How Yahoo Became PRISM’s First Victim

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Alvin Bryan

Alvin Bryan is a freelance writer and online privacy enthusiast enthusiast currently contributing quality tips and troubleshooting on personal VPN services, and online privacy and security news. You can also find him on Google +.

PRISM's First VictimBack in 2008, we had no inkling about a massive spy program such as PRISM. But Yahoo did, because the government asked them to participate. When Yahoo said it was unconstitutional, the government threatened them with hefty fines. Facing bankruptcy, Yahoo eventually caved. The company was PRISM’s first victim though it was not the first to sign on.

PRISM’s First Victim

PRISM is the 2007 spy program of the NSA that has played a huge role in the agency’s mass surveillance initiatives. We know it ran on data collected from 9 big Internet companies. But who caved first? Unsealed court documents seem to indicate that Microsoft did. But Yahoo was PRISM’s first victim, pressured to the point of bankruptcy by the government’s demands. The company was first approached by the NSA in 2008. Yahoo became PRISM’s first victim after being threatened with daily fines of $250,000 if they did not comply. Like other tech and Internet companies, Yahoo was extorted by the government to join the spy program.

Yahoo PRISM's First VictimThe documents detail how Yahoo was compelled to pass user communications to the NSA. The company knew that it was an unconstitutional request, but their hands were tied. In the face of these hefty fines, Yahoo would have gone under if it did not agree to be PRISM’s first victim. Of course, the company could have chosen to close its doors to protect its users, like Lavabit did. This private email service refused to crumble under the pressures of the NSA. They stood by their promise to keep their users’ data private. In Yahoos case, adding insult to injury, they not only complied with the NSA’s demands, but lied to the public about their involvement.

Legal Precedent

But let’s not start the Yahoo bashing just yet. The court documents also reveal that when Yahoo took the NSA to court, they lost. The company did try to resist the agency’s demands, but ended up having to comply. Unable to pay the $250,000 per day fine, they started passing emails and other data over to the NSA. But they appealed, and now we have the unredacted proof. The 1500-page file shows that Yahoo took pains to prevent becoming PRISM’s first victim. But their final loss paved the way for PRISM’s success. Several other tech companies got sucked in to PRISM because of the court ruling. The FISA court backed PRISM, and this persuaded other companies that PRISM was perfectly fine. Apple, AOL, Google, Facebook, and more signed on, and the rest is surveillance history.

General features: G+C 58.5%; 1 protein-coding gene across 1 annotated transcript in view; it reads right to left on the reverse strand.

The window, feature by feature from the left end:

When Snowden blew the top of the PRISM program, all the companies involved in handing over user data were put on the spot. They vehemently denied being complicit in the program. We can give Yahoo some credit now in light of the unsealed court documents. They were not allowed to tell the world that they tried to fight. But other companies in contrast did not put up much of a fight.

5 thoughts on “How Yahoo Became PRISM’s First Victim

  1. I can’t believe that the courts sided in favor of the NSA. Has anyone even had a chance to win a case against them before Snowden showed us the truth?

  2. Of course after the NSA had Microsoft and the court order for Yahoo to participate, it was easy to get others to join. But I want to know if the other companies fought or just gave in to save themselves the trouble.

  3. I do not appreciate that the other companies joined. They knew by this point that they couldn’t win. The only honest thing to do would be to inform people already if they thought they might be next.

  4. The only thing to do really is to shut down like Lavabit did. They can face the courts with their integrity intact knowing that they kept their commitments to secure our data. But they caved to save their multimillion dollar companies.

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